Google Renovates Ad Platform

The company's DoubleClick advertising technology, originally a tool for large publishers, is now also available for small publishers.

Thomas Claburn, Editor at Large, Enterprise Mobility

February 22, 2010

2 Min Read

Google on Monday introduced DoubleClick for Publishers (DFP), a revamped version of its ad serving technology for large publishing companies.

Google also said that a streamlined version of its ad delivery platform, called DFP Small Business, is available for smaller publishers and will replace its previous small business offering, Google Ad Manager.

In effect, Google has completed integrating the technology it acquired through its $3.1 billion purchase of DoubleClick, a deal announced in 2007 and completed in 2008 that gave Google a foothold in the online display ad business.

"DFP comes in two flavors, tailored for different publishers' needs: DoubleClick for Publishers, for the largest online publishers, and DFP Small Business, a simple, free version designed for growing online publishers," said Google VP of product management Neal Mohan in a blog post. "We'll be upgrading current DART for Publishers publishers to DoubleClick for Publishers over the next year as we continue to add features and modules, and we'll be moving Google Ad Manager customers to DFP Small Business in the coming weeks."

Google also has a third ad serving product, AdSense, which provides automated ad serving for publishers and Web site owners who don't want to take an active role in ad management on their Web sites.

DFP arrives with a redesigned user interface, more detailed reporting capabilities, algorithms designed to improve ad delivery and performance, a new public API for third-party developers, and integration with DoubleClick's Ad Exchange. Ad Exchange is a real-time display ad space auction, which allows DFP users to receive bids for unsold ad space from multiple ad networks.

"If you had any question that dynamically-served advertising -- along the lines of what the industry has grown up with in search -- is the future of all advertising, then wonder no longer," said Mark Simon, VP of industry relations at Didit, an online marketing company, in an e-mail. "Google has understood that for years; and it's wise of Google to keep at the lead of that trend, as all marketing channels become more sophisticated and intertwined."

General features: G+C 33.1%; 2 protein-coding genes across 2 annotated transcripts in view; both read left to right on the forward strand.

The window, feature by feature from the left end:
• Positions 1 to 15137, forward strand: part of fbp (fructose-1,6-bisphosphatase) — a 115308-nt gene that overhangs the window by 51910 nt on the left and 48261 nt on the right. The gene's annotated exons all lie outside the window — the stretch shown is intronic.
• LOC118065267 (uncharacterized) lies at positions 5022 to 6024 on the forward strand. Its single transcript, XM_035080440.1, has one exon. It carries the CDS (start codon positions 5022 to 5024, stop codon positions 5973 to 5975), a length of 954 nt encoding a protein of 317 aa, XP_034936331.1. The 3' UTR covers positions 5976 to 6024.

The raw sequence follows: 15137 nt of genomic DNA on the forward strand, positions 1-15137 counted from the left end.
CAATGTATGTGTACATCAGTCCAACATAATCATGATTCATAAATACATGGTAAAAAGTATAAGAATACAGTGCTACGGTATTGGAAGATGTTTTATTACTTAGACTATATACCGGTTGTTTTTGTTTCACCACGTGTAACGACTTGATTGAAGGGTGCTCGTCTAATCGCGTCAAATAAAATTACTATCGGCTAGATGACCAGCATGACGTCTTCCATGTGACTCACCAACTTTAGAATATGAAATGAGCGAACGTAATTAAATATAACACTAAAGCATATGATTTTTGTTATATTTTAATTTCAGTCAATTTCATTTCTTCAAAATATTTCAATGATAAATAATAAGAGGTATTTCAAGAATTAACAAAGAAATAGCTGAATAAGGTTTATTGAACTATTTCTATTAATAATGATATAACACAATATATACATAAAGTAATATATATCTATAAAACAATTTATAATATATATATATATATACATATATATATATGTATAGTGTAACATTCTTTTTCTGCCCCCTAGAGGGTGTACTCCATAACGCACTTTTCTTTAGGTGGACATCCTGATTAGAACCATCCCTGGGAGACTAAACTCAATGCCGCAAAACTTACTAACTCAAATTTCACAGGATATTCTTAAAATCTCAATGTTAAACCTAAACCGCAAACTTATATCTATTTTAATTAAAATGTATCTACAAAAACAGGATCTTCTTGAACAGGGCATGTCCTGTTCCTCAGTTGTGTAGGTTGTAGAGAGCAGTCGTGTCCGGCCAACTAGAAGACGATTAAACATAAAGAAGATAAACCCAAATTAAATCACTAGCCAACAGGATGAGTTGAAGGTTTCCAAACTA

Simon says that Microsoft is in an excellent position in the display ad space, thanks to its 2007 purchase of AdECN. If Microsoft responds, he says, it may be through deepening its alliance with Yahoo, which remains strong in the display ad arena. The two companies, through they have partnered in search advertising, remain competitors in display advertising, he says.

"The possible synergies there could create 'MicroHoo' competition to Google on the display ad front, in the same way it's creating competition to Google on the search front," Simon said.

Simon argues that the movement toward dynamic, automated media buying may eliminate traditional media buying models before too long, a trend likely to make ad management and analytics tools and expertise even more valuable.

About the Author(s)

Thomas Claburn

Editor at Large, Enterprise Mobility

Thomas Claburn has been writing about business and technology since 1996, for publications such as New Architect, PC Computing, InformationWeek, Salon, Wired, and Ziff Davis Smart Business. Before that, he worked in film and television, having earned a not particularly useful master's degree in film production. He wrote the original treatment for 3DO's Killing Time, a short story that appeared in On Spec, and the screenplay for an independent film called The Hanged Man, which he would later direct. He's the author of a science fiction novel, Reflecting Fires, and a sadly neglected blog, Lot 49. His iPhone game, Blocfall, is available through the iTunes App Store. His wife is a talented jazz singer; he does not sing, which is for the best.

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